Growing up [in Ghana], that's all we did was play soccer 24/7, every single day, and we used to play bare feet, and, you know, floor conditions weren't so great. It was just dirt, and there would be little patches of, like, grass here and there, and just a lot of stones, rocks, laying around everywhere. You used to cut your feet up all the time, you know, with the broken glasses laying around and stuff like that, but we still went out. Back then, it was just all fun.
I would watch as players played on TV and try and imitate them when I went out there on the field. And that's how I basically developed my individual aspect, really, of the game. When I reached, I think, like 6 or something, the older kids in the neighborhood would pick the younger kids, and I think they actually put money on it, and we would play against each other, and they would make money off of us. I did get picked first, but not every time, because, you know, there would be some kid that would come around, and people would be, like, "Oh, this kid's good." So you'd go out to the field, and he'd get picked first. And, obviously, I was mad. I wanted to be first all the time.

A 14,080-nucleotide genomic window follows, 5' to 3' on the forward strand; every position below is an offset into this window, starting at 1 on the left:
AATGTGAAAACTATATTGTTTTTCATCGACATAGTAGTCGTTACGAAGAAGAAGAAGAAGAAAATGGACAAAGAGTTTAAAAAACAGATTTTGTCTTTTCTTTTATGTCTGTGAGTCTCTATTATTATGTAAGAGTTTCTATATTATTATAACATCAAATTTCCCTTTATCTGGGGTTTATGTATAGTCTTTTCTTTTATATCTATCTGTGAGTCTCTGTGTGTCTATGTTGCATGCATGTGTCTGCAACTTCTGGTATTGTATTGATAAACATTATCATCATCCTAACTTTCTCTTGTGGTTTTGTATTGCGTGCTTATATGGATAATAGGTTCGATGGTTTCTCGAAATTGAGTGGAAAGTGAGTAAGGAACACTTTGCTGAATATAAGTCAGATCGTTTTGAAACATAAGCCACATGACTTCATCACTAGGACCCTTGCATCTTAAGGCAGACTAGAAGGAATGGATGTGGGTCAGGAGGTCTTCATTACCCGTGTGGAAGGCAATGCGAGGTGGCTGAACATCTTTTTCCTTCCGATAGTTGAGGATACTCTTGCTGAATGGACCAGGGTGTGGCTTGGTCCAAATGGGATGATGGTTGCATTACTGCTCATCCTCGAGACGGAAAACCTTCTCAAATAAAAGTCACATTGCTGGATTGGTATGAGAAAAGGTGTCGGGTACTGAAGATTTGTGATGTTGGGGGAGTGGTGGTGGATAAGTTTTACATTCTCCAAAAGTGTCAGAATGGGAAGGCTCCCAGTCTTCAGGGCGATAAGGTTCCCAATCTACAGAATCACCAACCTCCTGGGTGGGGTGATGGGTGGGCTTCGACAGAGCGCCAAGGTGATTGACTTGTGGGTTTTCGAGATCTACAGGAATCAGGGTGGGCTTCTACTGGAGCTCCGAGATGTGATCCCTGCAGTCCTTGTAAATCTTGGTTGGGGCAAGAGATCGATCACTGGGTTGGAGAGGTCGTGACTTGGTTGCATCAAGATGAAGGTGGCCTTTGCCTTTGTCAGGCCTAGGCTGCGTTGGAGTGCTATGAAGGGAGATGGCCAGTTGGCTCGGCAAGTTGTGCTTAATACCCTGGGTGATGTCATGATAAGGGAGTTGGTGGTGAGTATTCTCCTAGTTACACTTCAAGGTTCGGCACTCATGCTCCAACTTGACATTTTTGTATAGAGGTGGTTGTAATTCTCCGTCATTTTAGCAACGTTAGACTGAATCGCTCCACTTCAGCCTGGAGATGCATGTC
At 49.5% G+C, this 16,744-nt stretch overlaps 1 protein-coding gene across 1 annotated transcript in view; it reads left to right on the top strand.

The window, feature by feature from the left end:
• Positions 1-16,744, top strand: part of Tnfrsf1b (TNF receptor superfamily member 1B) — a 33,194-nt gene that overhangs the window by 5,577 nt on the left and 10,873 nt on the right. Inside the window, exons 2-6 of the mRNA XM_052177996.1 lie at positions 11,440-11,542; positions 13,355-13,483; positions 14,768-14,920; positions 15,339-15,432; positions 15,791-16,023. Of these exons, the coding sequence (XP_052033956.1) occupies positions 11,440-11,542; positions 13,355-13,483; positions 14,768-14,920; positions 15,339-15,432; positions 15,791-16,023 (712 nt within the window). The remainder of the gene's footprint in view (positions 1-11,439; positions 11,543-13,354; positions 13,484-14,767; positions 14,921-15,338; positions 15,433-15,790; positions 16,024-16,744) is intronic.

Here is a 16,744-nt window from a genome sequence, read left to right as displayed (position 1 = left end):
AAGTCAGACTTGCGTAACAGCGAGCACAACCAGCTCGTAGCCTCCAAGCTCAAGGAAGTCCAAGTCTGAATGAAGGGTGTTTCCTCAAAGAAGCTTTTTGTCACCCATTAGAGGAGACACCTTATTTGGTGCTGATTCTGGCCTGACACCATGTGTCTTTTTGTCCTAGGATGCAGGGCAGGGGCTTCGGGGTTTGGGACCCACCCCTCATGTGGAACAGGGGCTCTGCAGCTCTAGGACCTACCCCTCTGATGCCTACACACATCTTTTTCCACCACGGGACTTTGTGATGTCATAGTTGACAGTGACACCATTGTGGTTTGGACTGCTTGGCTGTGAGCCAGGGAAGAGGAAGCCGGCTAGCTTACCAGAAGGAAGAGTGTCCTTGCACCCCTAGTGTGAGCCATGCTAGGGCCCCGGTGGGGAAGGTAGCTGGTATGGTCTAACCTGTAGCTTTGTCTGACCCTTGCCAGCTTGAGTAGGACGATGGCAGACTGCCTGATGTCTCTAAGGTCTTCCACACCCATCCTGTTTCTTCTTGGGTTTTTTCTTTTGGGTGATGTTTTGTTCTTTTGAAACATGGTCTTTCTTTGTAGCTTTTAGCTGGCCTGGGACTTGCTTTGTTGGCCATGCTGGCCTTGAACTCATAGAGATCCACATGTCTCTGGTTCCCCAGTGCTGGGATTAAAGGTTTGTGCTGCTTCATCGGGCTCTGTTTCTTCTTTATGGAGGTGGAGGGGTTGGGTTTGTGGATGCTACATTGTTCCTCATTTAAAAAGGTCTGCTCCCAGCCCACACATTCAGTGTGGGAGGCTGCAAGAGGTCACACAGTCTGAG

It was when I came here [the United States], when I started playing for the regional team, that I actually learned to say, "Now, I could go somewhere." Some of the guys from the other teams, they're just, like: "You know, this isn't a boy's game anymore. This is a man's game. You better come ready to play." I'm just, like, "Be quiet, Pops." I just think it's funny, you know? People will do anything to get me in the head. Sometimes I just keep my mouth shut, and sometimes I say something back -- especially when we're winning.
I haven't been back [to Ghana] ever since I've been here. I'm planning on going back this offseason to go visit -- my mom and I. It's a private trip. I'm going to go over there and go show them up. I'm ready for that. I've got to get used to being barefoot again. It'll probably hurt a lot more now than it did before.
-- Interview by Patricia Murret